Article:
For kids ages 12 through 15, the FDA reviewed a vaccine study of more than 2,200 U.S. children in this age range. Of this group, about half were given Pfizer's Covid-19 vaccine. The other children were given a placebo shot.
A week after the second dose was given, there were no cases of Covid-19 in the 1,005 children given Pfizer's vaccine. Among 978 children given the placebo, there were 16 cases of Covid-19. None of the children had previously been diagnosed with Covid-19. The results suggest that the vaccine is 100% effective at preventing Covid-19 in this age group. However, a booster dose is not required thus far unless further research is available.
Should Your Child Be Vaccinated Against Covid-19?
Only by getting the Covid-19 vaccine can a child be protected against an infection. In many paediatric opinions, getting any Covid-19 vaccine will boost the child's immune system. Many reports of long-term effects of Covid-19 are unfavourable to children. Children need a healthy environment to aid in oral, mental, and physical development.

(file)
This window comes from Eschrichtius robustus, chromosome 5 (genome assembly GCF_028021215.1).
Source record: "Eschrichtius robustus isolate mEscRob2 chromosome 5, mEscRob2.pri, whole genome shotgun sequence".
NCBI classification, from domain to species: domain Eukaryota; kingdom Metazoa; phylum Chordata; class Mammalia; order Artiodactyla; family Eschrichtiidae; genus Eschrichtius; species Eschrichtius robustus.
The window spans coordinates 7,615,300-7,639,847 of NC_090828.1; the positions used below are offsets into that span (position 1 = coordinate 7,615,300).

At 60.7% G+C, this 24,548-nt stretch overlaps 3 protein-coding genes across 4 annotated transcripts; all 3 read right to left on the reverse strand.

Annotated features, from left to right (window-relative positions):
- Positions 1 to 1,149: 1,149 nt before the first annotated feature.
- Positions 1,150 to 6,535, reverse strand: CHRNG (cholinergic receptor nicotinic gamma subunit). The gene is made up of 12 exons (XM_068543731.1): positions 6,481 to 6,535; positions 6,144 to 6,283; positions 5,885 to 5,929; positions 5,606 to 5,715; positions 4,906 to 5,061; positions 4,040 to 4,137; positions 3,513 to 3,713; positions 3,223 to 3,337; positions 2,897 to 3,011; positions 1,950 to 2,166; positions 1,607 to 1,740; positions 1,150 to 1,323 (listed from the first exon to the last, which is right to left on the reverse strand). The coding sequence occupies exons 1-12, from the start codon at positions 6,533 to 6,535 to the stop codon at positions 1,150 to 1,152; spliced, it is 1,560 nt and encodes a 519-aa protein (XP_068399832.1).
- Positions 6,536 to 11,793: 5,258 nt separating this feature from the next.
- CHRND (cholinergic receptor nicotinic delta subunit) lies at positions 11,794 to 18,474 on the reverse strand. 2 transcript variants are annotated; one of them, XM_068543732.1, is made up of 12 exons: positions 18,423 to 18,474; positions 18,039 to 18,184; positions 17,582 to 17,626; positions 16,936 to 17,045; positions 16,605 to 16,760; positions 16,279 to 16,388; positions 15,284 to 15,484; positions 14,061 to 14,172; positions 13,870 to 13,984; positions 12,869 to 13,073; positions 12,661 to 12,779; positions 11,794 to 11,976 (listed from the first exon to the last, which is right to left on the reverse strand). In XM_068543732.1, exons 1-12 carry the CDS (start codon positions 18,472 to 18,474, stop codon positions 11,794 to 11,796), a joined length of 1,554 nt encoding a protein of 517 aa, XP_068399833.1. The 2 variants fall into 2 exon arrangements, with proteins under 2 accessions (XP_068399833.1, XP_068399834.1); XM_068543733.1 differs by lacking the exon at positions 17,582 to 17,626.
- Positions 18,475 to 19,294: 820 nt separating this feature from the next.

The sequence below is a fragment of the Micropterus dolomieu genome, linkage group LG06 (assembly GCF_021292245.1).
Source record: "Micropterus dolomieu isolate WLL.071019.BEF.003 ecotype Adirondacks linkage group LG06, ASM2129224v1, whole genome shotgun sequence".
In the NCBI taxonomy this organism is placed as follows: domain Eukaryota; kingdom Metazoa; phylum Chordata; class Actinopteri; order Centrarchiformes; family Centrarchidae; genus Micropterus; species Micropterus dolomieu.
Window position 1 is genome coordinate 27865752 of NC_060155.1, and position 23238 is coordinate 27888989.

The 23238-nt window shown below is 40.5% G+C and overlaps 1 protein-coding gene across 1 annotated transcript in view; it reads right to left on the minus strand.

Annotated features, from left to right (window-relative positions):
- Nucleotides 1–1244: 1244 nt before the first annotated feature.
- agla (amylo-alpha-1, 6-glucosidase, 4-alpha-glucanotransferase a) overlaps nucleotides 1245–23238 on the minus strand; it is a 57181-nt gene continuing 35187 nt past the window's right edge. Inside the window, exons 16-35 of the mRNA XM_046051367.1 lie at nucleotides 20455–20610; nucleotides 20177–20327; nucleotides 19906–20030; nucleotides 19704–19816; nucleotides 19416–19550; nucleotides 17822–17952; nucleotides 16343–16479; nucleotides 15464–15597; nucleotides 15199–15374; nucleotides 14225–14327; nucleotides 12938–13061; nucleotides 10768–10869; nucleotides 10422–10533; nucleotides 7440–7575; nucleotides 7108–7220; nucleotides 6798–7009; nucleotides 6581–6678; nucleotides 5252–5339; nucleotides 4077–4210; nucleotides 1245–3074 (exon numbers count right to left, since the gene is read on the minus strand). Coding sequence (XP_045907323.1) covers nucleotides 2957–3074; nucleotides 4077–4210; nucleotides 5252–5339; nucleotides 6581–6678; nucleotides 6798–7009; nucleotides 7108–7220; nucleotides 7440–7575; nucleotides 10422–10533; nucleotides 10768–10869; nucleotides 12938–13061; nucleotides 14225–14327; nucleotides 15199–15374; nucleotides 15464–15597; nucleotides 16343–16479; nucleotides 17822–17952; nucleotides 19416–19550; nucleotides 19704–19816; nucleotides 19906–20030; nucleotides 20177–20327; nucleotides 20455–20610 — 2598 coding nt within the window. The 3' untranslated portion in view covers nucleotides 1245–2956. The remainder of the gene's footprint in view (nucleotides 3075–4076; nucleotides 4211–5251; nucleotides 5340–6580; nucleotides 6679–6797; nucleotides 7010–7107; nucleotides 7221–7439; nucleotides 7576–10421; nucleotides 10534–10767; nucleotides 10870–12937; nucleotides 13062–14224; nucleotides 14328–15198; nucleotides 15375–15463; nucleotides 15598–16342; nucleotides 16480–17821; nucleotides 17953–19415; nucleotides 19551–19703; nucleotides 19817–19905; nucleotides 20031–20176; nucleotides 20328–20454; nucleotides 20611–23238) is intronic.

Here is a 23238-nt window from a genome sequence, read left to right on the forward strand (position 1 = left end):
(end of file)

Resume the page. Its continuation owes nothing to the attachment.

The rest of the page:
In children, a branch of the immune system that evolved to protect against pathogens rapidly destroys the coronavirus before it wreaks damage on their bodies. In adults, the immune response is much more muted.
When the body encounters an unfamiliar pathogen, it responds within hours with a flurry of immune activity called the innate immune response. The body’s defenders are quickly recruited to the fight and begin releasing signals calling for backup.
Children often encounter new pathogens in their immune systems and their innate defence is fast and overwhelming.
An unvaccinated child can:
- Get infected by Covid-19 and be asymptomatic or manifest symptoms. Many have been diagnosed with category 3 Covid-19.
- Be asymptomatic and spread these viruses to other children.
Some children have low immune status from malnutrition or prolonged chronic illness that renders them at high risk for worse Covid-19 infection.
Children always need guidance and reassurance. Getting an injection can be a traumatic experience for children. Parents are encouraged to talk to their children and reassure them that the pain is bearable. Attempt to avoid scare tactics as they may mentally disturb children. Instead, educate your children that vaccinations are the way to progress past the pandemic.
Gleneagles Hospital Kuala Lumpur
*This article was written on the 22nd of February 2022 based on the information available at the time.